These laws aren’t happening in a vacuum, but in the echo chamber in which Trump’s lie of a stolen election and his fiction of massive voter fraud keeps getting repeated by Republican lawmakers as if it is true in order to justify such anti-democratic schemes. … So they’re passing these laws in statehouses, and using the filibuster in Congress to block federal legislation to protect voting rights.

There are still laws that apply here, and it’s encouraging that Attorney General Merrick Garland announced at the same time as the Georgia lawsuit that the Justice Department will fully use the Voting Rights Act and other statutes to push back on voter suppression and intimidation wherever they find it. In the absence of a new commitment in Congress to this most fundamental right in a democracy — the right of the people to choose their leaders — the battle is never ending, to this nation’s shame.


Safety versus justice is a false choice

From The Albany Times-Union:
Some people deal with criticism by showing why it’s unfair. Then there are those, like Saratoga Springs Assistant Police Chief John Catone, who seem to go out of their way to prove their critics’ case.

Catone, joined by Commissioner of Public Safety Robin Dalton, went on a tear that sounded so many wrong notes when it comes to complaints of systemic racism in the criminal justice system that it was hard to keep track. … (Catone) delivered a rant filled with racist dog whistles, punctuated by what came off as a threat to summon the collective forces of the city’s historically white power establishment to put an end to what he called “a narrative of lies and misinformation.”

Let’s start with the most important thing of all: It is not the job of those in law enforcement to shut down speech they don’t like. That threat alone should be enough for Catone to turn in his badge and gun and retire early. And for sitting by his side, nodding in apparent agreement, Dalton should resign, and drop her bid for mayor.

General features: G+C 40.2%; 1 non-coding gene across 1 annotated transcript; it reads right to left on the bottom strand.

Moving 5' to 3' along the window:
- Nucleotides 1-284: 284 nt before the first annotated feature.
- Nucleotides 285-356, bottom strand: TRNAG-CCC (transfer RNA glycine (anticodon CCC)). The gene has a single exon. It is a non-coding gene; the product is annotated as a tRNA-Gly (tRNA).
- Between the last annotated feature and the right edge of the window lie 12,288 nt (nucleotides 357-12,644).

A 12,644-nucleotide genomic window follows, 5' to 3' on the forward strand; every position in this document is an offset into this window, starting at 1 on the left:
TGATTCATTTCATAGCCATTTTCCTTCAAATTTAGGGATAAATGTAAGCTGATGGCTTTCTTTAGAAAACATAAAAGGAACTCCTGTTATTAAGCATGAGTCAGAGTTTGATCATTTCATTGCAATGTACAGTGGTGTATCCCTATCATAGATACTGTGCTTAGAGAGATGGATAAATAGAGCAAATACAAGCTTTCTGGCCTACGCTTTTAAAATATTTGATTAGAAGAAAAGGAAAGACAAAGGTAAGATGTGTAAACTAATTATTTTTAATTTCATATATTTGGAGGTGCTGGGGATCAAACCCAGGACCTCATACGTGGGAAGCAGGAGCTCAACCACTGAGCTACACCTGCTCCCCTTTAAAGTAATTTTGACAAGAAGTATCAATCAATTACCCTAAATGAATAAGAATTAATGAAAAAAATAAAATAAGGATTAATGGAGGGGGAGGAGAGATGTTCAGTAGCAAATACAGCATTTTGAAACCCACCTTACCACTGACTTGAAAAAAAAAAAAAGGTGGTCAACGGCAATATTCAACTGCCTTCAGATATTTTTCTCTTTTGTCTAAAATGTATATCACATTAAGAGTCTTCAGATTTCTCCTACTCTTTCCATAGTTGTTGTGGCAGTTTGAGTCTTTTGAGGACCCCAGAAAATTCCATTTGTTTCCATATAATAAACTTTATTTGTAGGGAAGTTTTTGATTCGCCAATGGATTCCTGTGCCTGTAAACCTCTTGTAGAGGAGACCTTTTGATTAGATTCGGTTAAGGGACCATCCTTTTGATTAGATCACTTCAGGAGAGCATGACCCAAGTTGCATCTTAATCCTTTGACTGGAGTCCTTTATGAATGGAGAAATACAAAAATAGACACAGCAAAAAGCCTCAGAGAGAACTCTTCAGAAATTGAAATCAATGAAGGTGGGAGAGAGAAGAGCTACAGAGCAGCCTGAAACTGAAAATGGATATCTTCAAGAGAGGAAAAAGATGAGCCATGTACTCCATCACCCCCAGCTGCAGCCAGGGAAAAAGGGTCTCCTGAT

We are in no way defending any violence that has taken place in Saratoga Springs, including a brawl Saturday night on Caroline Street and some alleged recent muggings in Congress Park. We in no way support demonstrators carrying bats, as one organizer acknowledged some did in the past.

We do support people’s right to demonstrate, to express their views that there are racial problems in their police department, and to petition their government for redress of their grievances. If that discomfits some in a community that thrives on tourism and its image as a charming, gentrified, historic American city, well, that’s the First Amendment for you.

Catone doesn’t seem to see it that way. He railed about how critics of his department were “trying to push a narrative from a national stage” — a reference to the Black Lives Matter movement — and talked of “gangs from Albany” — read: young men of color — coming up to Saratoga Springs to sell drugs and cause trouble. In wrapping all this into one speech, he conflated drug gangs and Black Lives Matter activists, an outrageous rhetorical slander whether he intended it or not. …

For good measure, he blamed criminal justice reforms passed by the state Legislature, which included ending a system in which low-income people unable to make bail were jailed without trial while those of means could readily buy their freedom.

So it’s police against “them,” and everyone has to pick sides? This is Assistant Chief Catone and Commissioner Dalton’s idea of a unified community?